Recent reports that Pakistan is allegedly ready to transfer nuclear weapon Saudi Arabia, so did not scare anyone. Nobody just believed in them. In addition, the Pakistani government immediately denied the information transmitted by the BBC. However, this история - another reason to think about what is happening now in the Middle East and South Asia.
Conversations that Pakistan can transfer nuclear weapons to the “oil kingdom” from time to time arise and disappear just as well - until the next escalation of Saudi-Iranian rivalry. For example, in 2009, King Abdullah threatened that the kingdom would have nuclear weapons - if “Iran crosses the line”. The line, obviously, should be understood as the successful development of the Iranian nuclear program until Tehran has an atomic bomb.
The current situation for Riyadh is very worrying. On November 9, CNN, citing a high-ranking government official from Washington, reported that the United States and other countries are close to concluding a preliminary agreement with Iran on the Iranian nuclear program. It is expected that Tehran will suspend all actions within the framework of this program for six months - in exchange for the temporary cancellation of a number of Western sanctions. It is clear that any deal with Iran will be the strongest blow to Saudi Arabia, which for many years has funded the Pakistani nuclear program, wishing to create a counterweight to its main geopolitical rival. And even a hint of a possible warming in relations between Tehran and Washington in Riyadh is perceived with hostility. And the Saudis are ready to do everything possible to, if not disrupt the negotiations, then at least complicate them as much as possible. One way to achieve this is to convince Americans that rapprochement with Iran will inevitably lead to the proliferation of nuclear weapons in the Middle East.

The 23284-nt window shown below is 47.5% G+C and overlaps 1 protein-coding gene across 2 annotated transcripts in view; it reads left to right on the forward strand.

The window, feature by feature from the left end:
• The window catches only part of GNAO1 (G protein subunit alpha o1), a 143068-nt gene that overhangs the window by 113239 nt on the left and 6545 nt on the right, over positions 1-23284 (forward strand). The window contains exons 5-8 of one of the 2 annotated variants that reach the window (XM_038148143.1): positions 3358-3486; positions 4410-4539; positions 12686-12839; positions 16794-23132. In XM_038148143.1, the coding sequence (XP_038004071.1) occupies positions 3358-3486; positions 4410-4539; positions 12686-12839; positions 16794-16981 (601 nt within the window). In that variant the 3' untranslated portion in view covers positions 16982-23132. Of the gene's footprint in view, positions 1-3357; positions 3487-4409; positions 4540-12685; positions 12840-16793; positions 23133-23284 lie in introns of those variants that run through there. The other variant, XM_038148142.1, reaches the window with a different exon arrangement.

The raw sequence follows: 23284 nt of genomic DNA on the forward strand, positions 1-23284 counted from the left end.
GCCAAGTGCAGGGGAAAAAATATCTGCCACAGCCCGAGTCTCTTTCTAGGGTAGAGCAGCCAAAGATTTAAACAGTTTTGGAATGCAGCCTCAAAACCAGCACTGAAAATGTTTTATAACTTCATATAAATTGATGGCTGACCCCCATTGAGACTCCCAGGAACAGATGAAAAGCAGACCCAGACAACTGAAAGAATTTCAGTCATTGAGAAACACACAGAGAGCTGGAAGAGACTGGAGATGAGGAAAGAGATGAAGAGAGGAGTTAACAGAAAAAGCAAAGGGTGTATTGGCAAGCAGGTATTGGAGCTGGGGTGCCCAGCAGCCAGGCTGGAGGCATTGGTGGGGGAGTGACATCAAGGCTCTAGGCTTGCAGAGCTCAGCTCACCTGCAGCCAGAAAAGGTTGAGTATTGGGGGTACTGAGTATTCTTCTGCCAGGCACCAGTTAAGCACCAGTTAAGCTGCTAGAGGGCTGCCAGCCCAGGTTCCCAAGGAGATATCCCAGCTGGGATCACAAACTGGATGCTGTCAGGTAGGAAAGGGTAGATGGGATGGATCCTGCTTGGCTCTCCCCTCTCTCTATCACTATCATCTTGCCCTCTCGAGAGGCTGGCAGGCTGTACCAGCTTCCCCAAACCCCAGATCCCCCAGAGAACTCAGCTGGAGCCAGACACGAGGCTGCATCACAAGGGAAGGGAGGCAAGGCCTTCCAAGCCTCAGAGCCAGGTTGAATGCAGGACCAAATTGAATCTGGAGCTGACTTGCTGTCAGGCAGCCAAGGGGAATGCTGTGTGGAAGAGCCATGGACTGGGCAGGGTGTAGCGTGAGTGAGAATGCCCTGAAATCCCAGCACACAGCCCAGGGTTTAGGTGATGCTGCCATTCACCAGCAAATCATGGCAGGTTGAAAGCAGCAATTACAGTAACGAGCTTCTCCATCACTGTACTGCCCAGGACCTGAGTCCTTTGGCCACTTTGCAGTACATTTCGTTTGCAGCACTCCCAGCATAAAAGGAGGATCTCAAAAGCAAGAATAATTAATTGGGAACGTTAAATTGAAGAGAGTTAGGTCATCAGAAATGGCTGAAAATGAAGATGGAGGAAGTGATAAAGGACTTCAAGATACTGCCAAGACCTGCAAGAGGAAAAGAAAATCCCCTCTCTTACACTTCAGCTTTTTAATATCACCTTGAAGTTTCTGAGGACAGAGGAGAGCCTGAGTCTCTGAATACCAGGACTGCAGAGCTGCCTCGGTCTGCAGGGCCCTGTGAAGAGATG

Imagine that the Pakistani leadership, having forgotten about all their problems, will rush to transfer nuclear weapons to Saudi Arabia, is extremely difficult. There are several reasons for this. The charge of transferring an atomic bomb is an unpleasant thing in itself and fraught with consequences, but in this case we are talking about two very specific countries. On the one hand, they are the official allies of the United States in the war on terrorism. And on the other - almost the main supporting bases of the very terrorists with whom the war is going.
The Americans are already accusing some high-ranking representatives of the Pakistani army and special services of sympathizing and even direct support of the militants, and one can only imagine what will begin, think of the Pakistanis to transfer nuclear weapons to another problem country. We must not forget about Iran. Islamabad does not need problems with a strong neighbor, which, if desired, can create a serious headache.